However, in order to save time and avoid any misunderstanding, we feel it necessary to discuss an important facet relating to the hearing to be held. The Supreme Court of Iowa has raised sua sponte the "interesting question as to whether appellant had a constitutional right to the assistance of state-appointed counsel in the prosecution of habeas corpus action." Five justices, constituting the majority, held that no such right existed. Three justices dissented, and voted to "reverse and remand for appointment of counsel and a new hearing." 148 N.W.2d at 492. See also Waldon v. District Court, 256 Iowa 1311, 130 N.W. 2d 728, noted in 50 Iowa L.Rev. 1246 (1965). In post-conviction proceedings, we have generally held that no constitutional right exists under the Sixth Amendment, as to appointment of counsel. See Noble v. Sigler, 351 F.2d 673 (8 Cir. 1965). Nevertheless, appointment of counsel has been recognized as being within the sound discretion of the federal trial judge. See Dillon v. United States, 307 F.2d 445, 448 (9 Cir. 1962); LaClair v. United States, 374 F.2d 486, 488-489 (7 Cir. 1967). However, if this be the sole ground, we have no cause to review appointment of counsel in state proceedings. This court cannot review discretionary acts of a state tribunal, unless they touch upon constitutional rights of the accused.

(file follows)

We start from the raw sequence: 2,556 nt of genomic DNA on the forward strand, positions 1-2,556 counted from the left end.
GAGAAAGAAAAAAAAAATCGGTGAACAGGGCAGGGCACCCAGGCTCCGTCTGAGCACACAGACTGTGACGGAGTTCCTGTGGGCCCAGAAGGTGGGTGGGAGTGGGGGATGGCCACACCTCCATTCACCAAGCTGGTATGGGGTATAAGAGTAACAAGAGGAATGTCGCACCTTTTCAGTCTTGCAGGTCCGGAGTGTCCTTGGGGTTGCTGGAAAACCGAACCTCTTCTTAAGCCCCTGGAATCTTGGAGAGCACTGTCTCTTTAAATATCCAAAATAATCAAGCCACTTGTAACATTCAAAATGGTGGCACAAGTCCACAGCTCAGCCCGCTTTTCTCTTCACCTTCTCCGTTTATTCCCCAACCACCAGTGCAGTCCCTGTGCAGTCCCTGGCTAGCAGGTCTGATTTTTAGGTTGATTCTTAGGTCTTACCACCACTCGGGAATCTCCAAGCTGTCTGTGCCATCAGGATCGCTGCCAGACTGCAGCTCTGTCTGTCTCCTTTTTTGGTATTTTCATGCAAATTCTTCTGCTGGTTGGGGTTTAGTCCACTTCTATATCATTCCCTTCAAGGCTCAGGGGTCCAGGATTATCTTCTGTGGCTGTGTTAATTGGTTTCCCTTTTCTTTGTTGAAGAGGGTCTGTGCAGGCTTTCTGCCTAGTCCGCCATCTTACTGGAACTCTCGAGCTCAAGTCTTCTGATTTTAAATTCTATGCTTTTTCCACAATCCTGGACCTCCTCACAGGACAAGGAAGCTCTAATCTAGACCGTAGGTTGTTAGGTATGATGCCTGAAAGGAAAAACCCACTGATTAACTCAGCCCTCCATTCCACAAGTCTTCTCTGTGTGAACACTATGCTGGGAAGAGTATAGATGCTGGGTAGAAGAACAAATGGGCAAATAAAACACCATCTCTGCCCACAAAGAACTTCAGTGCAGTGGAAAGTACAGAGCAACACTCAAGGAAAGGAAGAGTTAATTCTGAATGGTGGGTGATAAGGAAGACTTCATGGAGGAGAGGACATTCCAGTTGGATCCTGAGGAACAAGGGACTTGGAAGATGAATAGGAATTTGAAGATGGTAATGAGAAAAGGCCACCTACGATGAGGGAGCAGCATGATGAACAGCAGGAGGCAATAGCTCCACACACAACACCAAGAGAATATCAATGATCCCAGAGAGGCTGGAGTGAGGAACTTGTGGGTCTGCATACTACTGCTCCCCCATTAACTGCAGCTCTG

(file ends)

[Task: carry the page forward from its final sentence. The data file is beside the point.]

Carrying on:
We must recognize that under Townsend v. Sain, 372 U.S. 293, 83 S.Ct. 745, 9 L.Ed.2d 770 (1963) (see also Tit. 28 U.S.C. § 2254), a state prisoner is entitled to a hearing in federal court where "the fact-finding procedure employed by the state court was not adequate to afford a full and fair hearing" and "the material facts were not adequately developed at the state-court hearing."
Implicit in these standards for an "adequate" and "fair" hearing, we recognize that under certain circumstances, it is not only a better practice to assign counsel, but it can be a necessary demand for compliance with due process requirements. Cf. Hampton v. State of Oklahoma, 368 F.2d 9 (10 Cir. 1966); Anderson v. Heinze, 258 F.2d 479 (9 Cir. 1958); United States ex rel. Wissenfeld v. Wilkins, 281 F.2d 707, 716 (2 Cir. 1960). Certainly, anything less than a meaningful presentation of the petitioner's claims is the equivalent of no hearing at all.